Monday, August 7th, 2006

Book Review – Ajax Patterns and Best Practices

Category: Book Reviews, Books, Design

Ajax Patterns and Best Practices (Expert\'s Voice)
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Christian Gross’ Ajax Patterns and Best Practices is a quality book for the intermediate to advanced ajax programmer who is looking to expand their skills. This is definitely not a beginner’s introduction to ajax, as once you get past the first three chapters or so Gross dives into some heavy duty patterns for difficult problems in ajax. The book suffers from a lack of editing and a few curious technical remarks, but overall it does a good job of covering ajax patterns and practices. Gross is obviously a fan of REST and XML, so your views on this book might depend upon how much you agree with his technical choices.

Chapters one and two cover the basics of the XHR object and using the factory pattern to abstract away browser differences for the object. Chapter three covers “Content Chunking”, Gross’ term for what he admits is core to ajax – an event leading to an asynchronous request with then responds with some sort of content to inject back into the document. Chapter four covers caching practices, and five covers the “permutations” pattern – ie separating the URL resource from the representation. Six covers “decoupled navigation” (ie seperating the event triggering/handling from the business logic they fire), seven covers switching between states seamlessly, and eight covers the even popular “persistent communication” (ie polling) pattern that many of you may have seen yesterday in coverage of the WWDC. Nine covers workflows in ajax with the “state navigation” pattern, ten is “infinite data” (see the scrollbar at, and eleven covers treating remote services as the model in MVC via REST.

So there is a lot of content here, and the code examples are done well for the most part. The code used in the book was extracted later into a framework, so its nice to see the code being used for something beside toy examples. Server side examples are in Java or C# with a few exceptions, with all of the serialization in XML with some XLST examples also shown. The javascript code seems to follow some strange conventions, with TitleCase function names for example. There are no third party frameworks used or covered.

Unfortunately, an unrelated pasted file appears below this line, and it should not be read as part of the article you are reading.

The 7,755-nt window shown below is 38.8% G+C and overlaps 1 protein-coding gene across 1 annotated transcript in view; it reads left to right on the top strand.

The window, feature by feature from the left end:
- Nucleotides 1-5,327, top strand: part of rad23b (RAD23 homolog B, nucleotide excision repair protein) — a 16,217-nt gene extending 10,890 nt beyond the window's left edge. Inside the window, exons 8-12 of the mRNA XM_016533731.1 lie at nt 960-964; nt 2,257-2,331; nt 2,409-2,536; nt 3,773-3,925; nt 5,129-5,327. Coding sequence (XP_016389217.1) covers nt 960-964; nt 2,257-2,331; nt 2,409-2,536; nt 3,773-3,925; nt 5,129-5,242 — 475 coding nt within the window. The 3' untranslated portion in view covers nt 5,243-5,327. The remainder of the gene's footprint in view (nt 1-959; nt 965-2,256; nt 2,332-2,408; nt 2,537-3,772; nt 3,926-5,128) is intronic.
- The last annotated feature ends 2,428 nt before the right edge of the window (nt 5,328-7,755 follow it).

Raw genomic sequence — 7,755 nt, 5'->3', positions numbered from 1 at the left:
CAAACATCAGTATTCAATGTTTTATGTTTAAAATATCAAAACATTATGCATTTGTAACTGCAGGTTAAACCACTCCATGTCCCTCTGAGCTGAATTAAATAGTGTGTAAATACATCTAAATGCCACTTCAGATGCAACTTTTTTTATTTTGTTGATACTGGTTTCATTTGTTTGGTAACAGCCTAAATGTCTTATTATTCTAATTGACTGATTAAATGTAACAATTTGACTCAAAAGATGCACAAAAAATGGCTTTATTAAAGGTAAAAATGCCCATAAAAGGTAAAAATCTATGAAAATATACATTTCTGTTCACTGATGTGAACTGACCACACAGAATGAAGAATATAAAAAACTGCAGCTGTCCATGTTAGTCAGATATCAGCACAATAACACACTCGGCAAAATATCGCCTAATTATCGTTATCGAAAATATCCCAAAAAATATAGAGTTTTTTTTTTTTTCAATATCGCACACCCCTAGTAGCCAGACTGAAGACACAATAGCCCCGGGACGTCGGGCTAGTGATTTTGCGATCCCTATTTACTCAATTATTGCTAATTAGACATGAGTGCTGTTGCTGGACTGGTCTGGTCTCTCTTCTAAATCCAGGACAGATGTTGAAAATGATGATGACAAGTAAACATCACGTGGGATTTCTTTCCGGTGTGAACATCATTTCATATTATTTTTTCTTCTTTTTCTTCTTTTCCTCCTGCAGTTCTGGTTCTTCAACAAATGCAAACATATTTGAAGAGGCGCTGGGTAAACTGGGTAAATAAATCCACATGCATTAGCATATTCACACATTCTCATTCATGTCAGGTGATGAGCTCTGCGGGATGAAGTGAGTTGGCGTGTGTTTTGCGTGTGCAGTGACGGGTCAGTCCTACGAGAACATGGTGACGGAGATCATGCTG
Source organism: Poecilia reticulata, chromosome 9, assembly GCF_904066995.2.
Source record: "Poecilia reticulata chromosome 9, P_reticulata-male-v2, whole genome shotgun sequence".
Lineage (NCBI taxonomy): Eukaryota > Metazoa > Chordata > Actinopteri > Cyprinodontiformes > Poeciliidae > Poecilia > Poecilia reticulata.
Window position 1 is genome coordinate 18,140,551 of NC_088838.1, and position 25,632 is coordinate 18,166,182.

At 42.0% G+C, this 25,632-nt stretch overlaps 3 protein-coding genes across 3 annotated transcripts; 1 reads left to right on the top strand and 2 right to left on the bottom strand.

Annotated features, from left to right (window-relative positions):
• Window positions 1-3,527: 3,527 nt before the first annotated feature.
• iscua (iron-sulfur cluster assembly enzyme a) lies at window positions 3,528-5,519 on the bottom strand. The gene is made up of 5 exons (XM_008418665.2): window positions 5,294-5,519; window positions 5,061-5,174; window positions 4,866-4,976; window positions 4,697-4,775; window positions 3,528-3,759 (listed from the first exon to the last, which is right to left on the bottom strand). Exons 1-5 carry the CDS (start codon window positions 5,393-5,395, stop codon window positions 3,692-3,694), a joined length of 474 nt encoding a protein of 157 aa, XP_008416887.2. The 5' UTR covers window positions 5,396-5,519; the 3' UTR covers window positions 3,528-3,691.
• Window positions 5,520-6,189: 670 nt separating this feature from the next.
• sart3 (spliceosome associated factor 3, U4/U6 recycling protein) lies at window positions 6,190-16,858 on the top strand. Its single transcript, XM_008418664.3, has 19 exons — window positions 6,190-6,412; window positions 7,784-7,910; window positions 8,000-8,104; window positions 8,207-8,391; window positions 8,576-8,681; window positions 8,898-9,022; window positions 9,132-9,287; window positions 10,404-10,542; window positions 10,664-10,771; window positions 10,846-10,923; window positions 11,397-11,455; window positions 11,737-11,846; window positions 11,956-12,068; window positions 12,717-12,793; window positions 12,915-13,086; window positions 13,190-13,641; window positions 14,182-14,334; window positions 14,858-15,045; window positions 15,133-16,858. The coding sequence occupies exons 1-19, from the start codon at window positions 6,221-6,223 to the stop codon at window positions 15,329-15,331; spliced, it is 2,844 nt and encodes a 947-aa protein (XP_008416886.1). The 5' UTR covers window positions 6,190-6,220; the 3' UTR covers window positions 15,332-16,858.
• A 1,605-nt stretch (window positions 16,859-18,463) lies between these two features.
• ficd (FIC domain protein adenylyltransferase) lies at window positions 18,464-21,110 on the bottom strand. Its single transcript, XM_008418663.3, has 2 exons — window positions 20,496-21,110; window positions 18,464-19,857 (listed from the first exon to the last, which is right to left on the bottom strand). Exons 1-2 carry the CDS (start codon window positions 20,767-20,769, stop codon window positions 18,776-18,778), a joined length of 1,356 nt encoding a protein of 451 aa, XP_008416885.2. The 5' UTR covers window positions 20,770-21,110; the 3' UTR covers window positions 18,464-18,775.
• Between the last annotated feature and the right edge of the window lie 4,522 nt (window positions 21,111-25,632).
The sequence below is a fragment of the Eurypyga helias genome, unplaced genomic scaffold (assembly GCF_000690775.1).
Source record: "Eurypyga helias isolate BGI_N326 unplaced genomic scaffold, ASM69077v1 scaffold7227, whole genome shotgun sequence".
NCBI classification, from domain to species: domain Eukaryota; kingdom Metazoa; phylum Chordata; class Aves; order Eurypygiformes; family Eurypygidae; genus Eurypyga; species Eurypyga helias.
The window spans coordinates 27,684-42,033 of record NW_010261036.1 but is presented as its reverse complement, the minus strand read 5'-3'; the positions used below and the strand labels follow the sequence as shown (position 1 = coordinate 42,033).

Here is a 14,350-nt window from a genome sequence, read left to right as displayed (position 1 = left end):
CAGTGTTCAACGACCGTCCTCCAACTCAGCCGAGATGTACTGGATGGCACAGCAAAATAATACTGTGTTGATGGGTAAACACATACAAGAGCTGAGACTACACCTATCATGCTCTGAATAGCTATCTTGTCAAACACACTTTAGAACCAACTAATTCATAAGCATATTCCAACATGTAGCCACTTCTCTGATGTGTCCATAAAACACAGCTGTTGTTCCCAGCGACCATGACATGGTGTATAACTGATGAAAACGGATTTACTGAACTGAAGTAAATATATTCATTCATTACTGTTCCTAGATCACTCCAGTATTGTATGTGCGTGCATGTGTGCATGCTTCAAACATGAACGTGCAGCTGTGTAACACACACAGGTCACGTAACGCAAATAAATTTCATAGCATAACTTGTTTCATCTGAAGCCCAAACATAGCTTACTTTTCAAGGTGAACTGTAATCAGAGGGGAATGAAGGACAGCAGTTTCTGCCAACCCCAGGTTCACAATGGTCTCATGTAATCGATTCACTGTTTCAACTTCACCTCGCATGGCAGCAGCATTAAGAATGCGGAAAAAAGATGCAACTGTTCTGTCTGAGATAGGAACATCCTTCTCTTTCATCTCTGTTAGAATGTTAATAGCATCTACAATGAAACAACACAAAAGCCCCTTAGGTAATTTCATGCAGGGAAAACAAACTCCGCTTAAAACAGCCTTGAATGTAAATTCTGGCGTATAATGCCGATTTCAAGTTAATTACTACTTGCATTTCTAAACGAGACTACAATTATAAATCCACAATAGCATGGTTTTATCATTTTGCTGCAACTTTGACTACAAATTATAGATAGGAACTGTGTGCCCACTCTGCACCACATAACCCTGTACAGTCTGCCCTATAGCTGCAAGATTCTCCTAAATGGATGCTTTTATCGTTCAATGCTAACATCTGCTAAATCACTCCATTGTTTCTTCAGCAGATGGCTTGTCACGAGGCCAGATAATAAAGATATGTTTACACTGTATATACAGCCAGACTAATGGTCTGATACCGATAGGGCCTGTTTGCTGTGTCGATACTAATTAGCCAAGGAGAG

Regarding serialzation, Gross has this to say about XML vs everything else:

Many people might think that XML has its problems and have proposed protocols that are better. Frankly, I think that is plain wrong…Therefore, when writing your own Ajax and REST applications, stick to XML.

While I certainly see Gross’ point about the benefits of interoperability with web services when using XML, he fails to mention how sites like Yahoo and are offering their data in JSON. If your app will only ever talk to, for example, it might not be best to go with XML. There are also the cases where you have complete control over the services, for an intranet app for example, and you may go with JSON or YAML for developer friendliness. I think at least discussing serialization in the context of a simpler app that doesn’t talk to web services would have been helpful for developers who aren’t writing the next big XML mashup.

Besides that nitpick, this book will be great for someone who wants to know some of the big pitfalls of creating large scale ajax apps, and ways to sidestep them. The only other significant fault is the editing, with one too many awkward run-on-sentences. The overall tone is conversational and easy to follow once you get past that. The patterns covered are very useful, particularly the caching pattern and the different ways of handling transitioning and transforming state. Recommended, particularly if you are doing a lot work with REST/XML and multiple web services. If you can only own one Ajax book – get Ajax in Action – if you own two, make Ajax Patterns and Best Practices your second choice.

Posted by Rob Sanheim at 10:53 pm

3.7 rating from 41 votes


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I’m not surprised he is saying xml is the best format for data interchange – only because it is easy to create at the back end.

However I never use xml any more, it is bloated and cannot be easily converted to JS objects. I have written a json creator in c# which makes light work of creating json

Comment by Gaz Elms — October 30, 2006

I agree with Gaz, coz of my own experience with xml that made ajax a too difficult experience for me. Now I feel more relaxed with JSON and the best part is its usage for web services from Yahoo, Google and others. So no need to go through those proxy hacks for cross server ajax.

Comment by ajaxhash — December 17, 2007

So it means that no patternes related to JSON are covered in this book? I was looking for it, but if has only clinged to xml, better I stop now.

Comment by softwareoutsouring — December 17, 2007

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